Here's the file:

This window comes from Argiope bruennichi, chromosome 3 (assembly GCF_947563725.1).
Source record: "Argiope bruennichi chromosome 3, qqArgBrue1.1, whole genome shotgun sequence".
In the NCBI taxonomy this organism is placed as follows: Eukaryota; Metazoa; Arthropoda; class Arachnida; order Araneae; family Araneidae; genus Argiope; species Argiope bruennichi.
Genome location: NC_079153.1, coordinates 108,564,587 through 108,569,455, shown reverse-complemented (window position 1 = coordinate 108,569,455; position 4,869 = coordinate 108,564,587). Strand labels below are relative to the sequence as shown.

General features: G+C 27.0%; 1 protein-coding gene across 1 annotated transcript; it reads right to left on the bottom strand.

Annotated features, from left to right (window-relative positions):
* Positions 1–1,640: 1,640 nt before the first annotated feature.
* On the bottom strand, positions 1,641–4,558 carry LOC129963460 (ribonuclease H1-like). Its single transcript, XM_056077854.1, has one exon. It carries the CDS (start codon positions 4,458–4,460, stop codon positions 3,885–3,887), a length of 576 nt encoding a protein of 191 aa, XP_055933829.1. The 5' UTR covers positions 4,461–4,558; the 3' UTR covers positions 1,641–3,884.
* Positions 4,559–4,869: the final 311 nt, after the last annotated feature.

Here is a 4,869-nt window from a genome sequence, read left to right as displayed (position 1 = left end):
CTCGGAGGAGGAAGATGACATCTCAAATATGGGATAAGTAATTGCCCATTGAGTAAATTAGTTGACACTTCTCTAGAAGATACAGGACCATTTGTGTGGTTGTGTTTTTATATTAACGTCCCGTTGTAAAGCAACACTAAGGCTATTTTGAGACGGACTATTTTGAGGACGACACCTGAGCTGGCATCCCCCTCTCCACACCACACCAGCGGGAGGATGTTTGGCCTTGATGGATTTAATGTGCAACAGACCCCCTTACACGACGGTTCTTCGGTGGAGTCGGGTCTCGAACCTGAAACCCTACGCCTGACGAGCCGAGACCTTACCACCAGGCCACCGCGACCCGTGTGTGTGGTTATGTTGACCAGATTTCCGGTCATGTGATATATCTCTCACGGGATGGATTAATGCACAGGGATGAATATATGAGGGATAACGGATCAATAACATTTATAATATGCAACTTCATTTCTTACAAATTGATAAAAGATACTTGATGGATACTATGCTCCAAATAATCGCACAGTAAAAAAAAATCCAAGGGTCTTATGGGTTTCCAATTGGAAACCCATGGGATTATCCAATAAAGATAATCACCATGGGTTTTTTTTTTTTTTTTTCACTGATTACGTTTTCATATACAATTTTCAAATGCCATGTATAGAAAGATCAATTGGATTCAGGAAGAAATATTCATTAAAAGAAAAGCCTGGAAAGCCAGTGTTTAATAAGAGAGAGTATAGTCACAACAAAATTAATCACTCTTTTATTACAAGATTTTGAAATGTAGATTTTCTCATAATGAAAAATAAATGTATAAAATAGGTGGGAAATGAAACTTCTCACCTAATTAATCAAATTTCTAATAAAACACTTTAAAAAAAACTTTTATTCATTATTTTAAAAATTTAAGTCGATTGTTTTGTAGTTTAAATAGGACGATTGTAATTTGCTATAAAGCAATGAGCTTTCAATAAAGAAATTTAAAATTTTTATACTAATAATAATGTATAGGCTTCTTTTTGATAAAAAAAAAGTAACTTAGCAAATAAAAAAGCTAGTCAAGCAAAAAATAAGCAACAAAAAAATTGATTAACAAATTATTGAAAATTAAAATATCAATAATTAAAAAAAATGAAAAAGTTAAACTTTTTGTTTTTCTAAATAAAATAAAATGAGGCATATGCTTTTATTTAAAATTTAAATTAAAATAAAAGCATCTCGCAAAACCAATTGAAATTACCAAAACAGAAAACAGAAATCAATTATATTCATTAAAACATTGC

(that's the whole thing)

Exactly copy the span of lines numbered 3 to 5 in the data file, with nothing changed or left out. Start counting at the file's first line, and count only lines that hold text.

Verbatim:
In the NCBI taxonomy this organism is placed as follows: Eukaryota; Metazoa; Arthropoda; class Arachnida; order Araneae; family Araneidae; genus Argiope; species Argiope bruennichi.
Genome location: NC_079153.1, coordinates 108,564,587 through 108,569,455, shown reverse-complemented (window position 1 = coordinate 108,569,455; position 4,869 = coordinate 108,564,587). Strand labels below are relative to the sequence as shown.

General features: G+C 27.0%; 1 protein-coding gene across 1 annotated transcript; it reads right to left on the bottom strand.